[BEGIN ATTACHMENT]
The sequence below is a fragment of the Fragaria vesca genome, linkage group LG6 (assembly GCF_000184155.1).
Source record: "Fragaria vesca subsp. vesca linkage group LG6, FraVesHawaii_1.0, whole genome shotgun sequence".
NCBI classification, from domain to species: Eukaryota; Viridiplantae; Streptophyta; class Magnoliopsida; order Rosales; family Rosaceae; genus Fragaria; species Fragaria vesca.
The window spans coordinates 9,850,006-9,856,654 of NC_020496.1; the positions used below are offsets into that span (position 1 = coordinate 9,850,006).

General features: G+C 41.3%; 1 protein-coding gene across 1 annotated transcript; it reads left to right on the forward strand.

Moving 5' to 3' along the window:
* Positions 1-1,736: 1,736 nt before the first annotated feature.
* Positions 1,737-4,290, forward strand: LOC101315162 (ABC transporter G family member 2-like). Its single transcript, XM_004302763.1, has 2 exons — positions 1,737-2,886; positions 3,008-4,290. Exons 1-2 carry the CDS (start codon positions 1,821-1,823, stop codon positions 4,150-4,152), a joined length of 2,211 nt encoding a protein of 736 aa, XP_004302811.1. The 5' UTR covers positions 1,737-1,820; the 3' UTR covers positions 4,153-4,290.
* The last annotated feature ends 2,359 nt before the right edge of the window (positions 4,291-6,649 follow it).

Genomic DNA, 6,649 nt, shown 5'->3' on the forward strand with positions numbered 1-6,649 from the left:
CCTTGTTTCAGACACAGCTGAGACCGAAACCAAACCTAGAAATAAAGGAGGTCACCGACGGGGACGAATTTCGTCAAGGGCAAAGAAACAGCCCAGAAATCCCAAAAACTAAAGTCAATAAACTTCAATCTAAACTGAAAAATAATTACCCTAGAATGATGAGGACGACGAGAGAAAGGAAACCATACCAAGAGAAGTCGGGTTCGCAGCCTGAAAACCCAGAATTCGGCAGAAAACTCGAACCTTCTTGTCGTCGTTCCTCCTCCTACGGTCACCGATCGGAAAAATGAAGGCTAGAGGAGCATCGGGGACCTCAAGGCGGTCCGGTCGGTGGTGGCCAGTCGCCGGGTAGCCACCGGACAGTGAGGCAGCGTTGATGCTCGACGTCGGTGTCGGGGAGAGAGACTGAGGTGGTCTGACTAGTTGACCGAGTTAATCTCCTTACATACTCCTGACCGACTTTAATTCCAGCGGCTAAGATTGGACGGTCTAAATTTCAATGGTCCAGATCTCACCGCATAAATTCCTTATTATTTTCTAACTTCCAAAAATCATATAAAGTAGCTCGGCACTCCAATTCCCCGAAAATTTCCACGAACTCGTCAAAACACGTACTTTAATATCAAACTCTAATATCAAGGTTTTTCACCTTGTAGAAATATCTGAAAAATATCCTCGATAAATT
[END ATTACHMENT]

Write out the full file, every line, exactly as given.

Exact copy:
The sequence below is a fragment of the Fragaria vesca genome, linkage group LG6 (assembly GCF_000184155.1).
Source record: "Fragaria vesca subsp. vesca linkage group LG6, FraVesHawaii_1.0, whole genome shotgun sequence".
NCBI classification, from domain to species: Eukaryota; Viridiplantae; Streptophyta; class Magnoliopsida; order Rosales; family Rosaceae; genus Fragaria; species Fragaria vesca.
The window spans coordinates 9,850,006-9,856,654 of NC_020496.1; the positions used below are offsets into that span (position 1 = coordinate 9,850,006).

General features: G+C 41.3%; 1 protein-coding gene across 1 annotated transcript; it reads left to right on the forward strand.

Moving 5' to 3' along the window:
* Positions 1-1,736: 1,736 nt before the first annotated feature.
* Positions 1,737-4,290, forward strand: LOC101315162 (ABC transporter G family member 2-like). Its single transcript, XM_004302763.1, has 2 exons — positions 1,737-2,886; positions 3,008-4,290. Exons 1-2 carry the CDS (start codon positions 1,821-1,823, stop codon positions 4,150-4,152), a joined length of 2,211 nt encoding a protein of 736 aa, XP_004302811.1. The 5' UTR covers positions 1,737-1,820; the 3' UTR covers positions 4,153-4,290.
* The last annotated feature ends 2,359 nt before the right edge of the window (positions 4,291-6,649 follow it).

Genomic DNA, 6,649 nt, shown 5'->3' on the forward strand with positions numbered 1-6,649 from the left:
CCTTGTTTCAGACACAGCTGAGACCGAAACCAAACCTAGAAATAAAGGAGGTCACCGACGGGGACGAATTTCGTCAAGGGCAAAGAAACAGCCCAGAAATCCCAAAAACTAAAGTCAATAAACTTCAATCTAAACTGAAAAATAATTACCCTAGAATGATGAGGACGACGAGAGAAAGGAAACCATACCAAGAGAAGTCGGGTTCGCAGCCTGAAAACCCAGAATTCGGCAGAAAACTCGAACCTTCTTGTCGTCGTTCCTCCTCCTACGGTCACCGATCGGAAAAATGAAGGCTAGAGGAGCATCGGGGACCTCAAGGCGGTCCGGTCGGTGGTGGCCAGTCGCCGGGTAGCCACCGGACAGTGAGGCAGCGTTGATGCTCGACGTCGGTGTCGGGGAGAGAGACTGAGGTGGTCTGACTAGTTGACCGAGTTAATCTCCTTACATACTCCTGACCGACTTTAATTCCAGCGGCTAAGATTGGACGGTCTAAATTTCAATGGTCCAGATCTCACCGCATAAATTCCTTATTATTTTCTAACTTCCAAAAATCATATAAAGTAGCTCGGCACTCCAATTCCCCGAAAATTTCCACGAACTCGTCAAAACACGTACTTTAATATCAAACTCTAATATCAAGGTTTTTCACCTTGTAGAAATATCTGAAAAATATCCTCGATAAATT